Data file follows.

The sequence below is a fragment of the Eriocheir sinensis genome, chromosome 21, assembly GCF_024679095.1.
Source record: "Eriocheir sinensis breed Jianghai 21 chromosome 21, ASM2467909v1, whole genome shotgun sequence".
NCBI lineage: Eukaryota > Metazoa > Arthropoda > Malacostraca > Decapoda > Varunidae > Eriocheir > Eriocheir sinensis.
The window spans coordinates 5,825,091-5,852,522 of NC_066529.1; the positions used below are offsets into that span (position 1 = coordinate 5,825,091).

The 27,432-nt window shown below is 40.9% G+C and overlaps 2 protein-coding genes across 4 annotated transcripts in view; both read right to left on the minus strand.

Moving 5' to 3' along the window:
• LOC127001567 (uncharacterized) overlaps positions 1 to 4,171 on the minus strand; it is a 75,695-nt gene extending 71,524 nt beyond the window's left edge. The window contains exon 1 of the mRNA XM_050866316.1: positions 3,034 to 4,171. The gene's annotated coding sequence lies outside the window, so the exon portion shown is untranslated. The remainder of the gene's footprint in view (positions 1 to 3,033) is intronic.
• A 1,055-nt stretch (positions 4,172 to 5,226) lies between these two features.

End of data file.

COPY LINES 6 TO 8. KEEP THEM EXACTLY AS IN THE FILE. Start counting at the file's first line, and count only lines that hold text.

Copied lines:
Moving 5' to 3' along the window:
• LOC127001567 (uncharacterized) overlaps positions 1 to 4,171 on the minus strand; it is a 75,695-nt gene extending 71,524 nt beyond the window's left edge. The window contains exon 1 of the mRNA XM_050866316.1: positions 3,034 to 4,171. The gene's annotated coding sequence lies outside the window, so the exon portion shown is untranslated. The remainder of the gene's footprint in view (positions 1 to 3,033) is intronic.
• A 1,055-nt stretch (positions 4,172 to 5,226) lies between these two features.